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These two Incan mummies were found with a toxic substance in their grave.

Dressed to Kill: The Vibrant Textiles Adorning these Incan Mummies Have a Lethal Secret

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Scientists have encountered a toxic substance on textiles buried with two Incan mummies sacrificed in Chile. Since making the find, they’ve warned other researchers to be wary of handling any similar red pigments. Why did the Inca people put something so dangerous in the burial?

As Live Science reports, the vibrant red textiles that were placed in the grave of two female mummies buried between 1399 to 1475 AD, were tinted with cinnabar, a primary source of the highly toxic metal mercury. This is the first known example of ancient peoples in northern Chile having used the pigment.

Detail of the restored textiles. (Museo Regional de Iquique)

Detail of the restored textiles. (Museo Regional de Iquique)

The results of this research were published in the journal Archaeometry. In it, the researchers explain that most of the Andean societies who lived during that time used hematite to color their textiles red because it “provides strong hues, has tinting strength and good opacity and, furthermore, can be easily ground and finely pulverized.” However, they also write that cinnabar was used since the time of the Chavin Culture to paint some significant artifacts made of gold or wood. The pigment was also placed in some tombs as a ritual offering; in general, it was always used “in prestigious and elite social contexts.”

This social value for the red pigment provides some insight on how it may have come to be in the burial. When the mummies of the two finely dressed young females (one aged nine years old and the other between 18-20) were found in 1976 in Cerro Esmeralda, 104 artifacts were found alongside their bodies. Some of the grave goods included well-made ceramic vessels, Spondylus shells, bags, silver ornaments, and small anthropomorphic and zoomorphic metallic figurines. According to Jorge Checura, the first researcher to describe the burial, the girls were probably from Cusco, meaning their trip to their final resting place would have taken months to complete.

Some of the grave goods placed with the Incan mummies. (Museo Regional de Iquique)

Some of the grave goods placed with the Incan mummies. (Museo Regional de Iquique)

Archaeologists decided that the bodies were probably buried following an important ritual Inca sacrifice, called capacocha (Qhapaq Hucha). Although there is still debate on the topic, it is generally believed that the Inca people completed this ceremonial sacrifice when they were going through difficult circumstances, such as the death of the Emperor, a period of bad harvests, or as a response to a natural disaster. As the study’s authors write: “We need to keep in mind that capacocha sacrifices were performed in commemoration of historical events in the life of the Inca emperor or in response to natural catastrophes.”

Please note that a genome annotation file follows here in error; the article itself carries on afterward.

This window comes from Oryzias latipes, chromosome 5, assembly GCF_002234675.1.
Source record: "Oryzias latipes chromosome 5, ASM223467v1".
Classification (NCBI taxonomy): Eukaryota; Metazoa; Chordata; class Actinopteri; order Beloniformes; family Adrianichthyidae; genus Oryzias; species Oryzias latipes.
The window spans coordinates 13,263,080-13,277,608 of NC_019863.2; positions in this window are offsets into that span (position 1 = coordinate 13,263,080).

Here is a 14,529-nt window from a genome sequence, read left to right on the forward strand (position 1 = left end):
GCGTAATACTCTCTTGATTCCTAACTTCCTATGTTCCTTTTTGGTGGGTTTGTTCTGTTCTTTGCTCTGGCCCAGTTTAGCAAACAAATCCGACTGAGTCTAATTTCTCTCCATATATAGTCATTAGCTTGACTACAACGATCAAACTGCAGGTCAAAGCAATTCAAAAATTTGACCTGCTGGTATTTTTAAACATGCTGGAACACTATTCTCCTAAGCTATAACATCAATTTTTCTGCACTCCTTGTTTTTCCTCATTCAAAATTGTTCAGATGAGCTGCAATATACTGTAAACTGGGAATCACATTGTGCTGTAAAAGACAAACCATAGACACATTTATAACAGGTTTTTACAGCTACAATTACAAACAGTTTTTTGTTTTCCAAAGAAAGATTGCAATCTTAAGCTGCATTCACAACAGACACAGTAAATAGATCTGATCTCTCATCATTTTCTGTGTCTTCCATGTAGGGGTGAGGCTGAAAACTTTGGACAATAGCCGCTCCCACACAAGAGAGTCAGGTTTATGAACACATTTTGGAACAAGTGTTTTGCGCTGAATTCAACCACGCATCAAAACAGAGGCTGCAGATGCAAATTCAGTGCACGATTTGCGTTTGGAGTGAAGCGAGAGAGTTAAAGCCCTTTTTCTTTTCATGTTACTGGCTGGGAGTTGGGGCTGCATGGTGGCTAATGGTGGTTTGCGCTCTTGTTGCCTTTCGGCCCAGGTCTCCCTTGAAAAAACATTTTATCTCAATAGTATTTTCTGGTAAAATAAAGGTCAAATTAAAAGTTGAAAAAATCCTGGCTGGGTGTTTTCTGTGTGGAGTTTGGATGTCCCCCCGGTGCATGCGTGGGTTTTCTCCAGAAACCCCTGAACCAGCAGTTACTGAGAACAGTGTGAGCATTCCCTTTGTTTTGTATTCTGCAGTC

Illustration by Felipe Guaman Poma de Ayala (1615). This image may depict the ritual of Capacocha. National Library of Denmark. (Public Domain)

Illustration by Felipe Guaman Poma de Ayala (1615). This image may depict the ritual of Capacocha. National Library of Denmark. (Public Domain)

It is believed the two Incan mummies found at Cerro Esmeralda may have been sacrificed to celebrate local people entering the Inca Empire, Tawantinsuyu.

View of Iquique from Cerro Esmeralda, Chile. (Museo Regional de Iquique)

View of Iquique from Cerro Esmeralda, Chile. (Museo Regional de Iquique)

Several studies have been conducted on the two mummies since they were discovered, and there was even an inkling before that the red pigment in the mummies’ clothing may have been cinnabar, but it is only now that researchers from the University of Tarapacá in Chile have used chemical and microscopic investigation to conclusively name the substance.

The cinnabar found in the grave of the Chilean mummies came all the way from Huancavelica, north of Lima in Peru, the only known mine for this pigment during Incan times.

Considering the dangers associated with cinnabar, the study’s authors write “it is evident that the ritual handling and use of cinnabar colour during the Inca Period required specific knowledge and had an important social meaning.” Thus, it has also been suggested that the Inca people may have deliberately placed the pigment in the burial to deter or punish any possible grave robbers.

Cinnabar contains the toxic metal mercury. (H. Zell/CC BY SA 3.0)

Cinnabar contains the toxic metal mercury. ( H. Zell/CC BY SA 3.0)

Whether the original purpose was solely ritual or perhaps as a deterrent as well, handling the artifacts containing cinnabar could still be lethal today if proper precautions are not taken. That’s why the study’s authors have warned other researchers to always take extra care when they encounter similar red pigments – even if they haven’t found cinnabar in the area before, “It may cause a range of health problems affecting the nervous and muscular systems and the gastrointestinal tract, among others, and even death in cases of extreme exposure.”

Today, the grave goods from the Cerro Esmeralda burial are stored at the Museo Regional de Iquique (MRI).

Top Image:  These two Incan mummies were found with a toxic substance in their grave. Source: Museo Regional de Iquique

By Alicia McDermott

Alicia McDermott's picture


Alicia McDermott holds degrees in Anthropology, Psychology, and International Development Studies and has worked in various fields such as education, anthropology, and tourism. Traveling throughout Bolivia, Peru, Colombia, and Ecuador, Alicia has focused much of her research on Andean cultures... Read More

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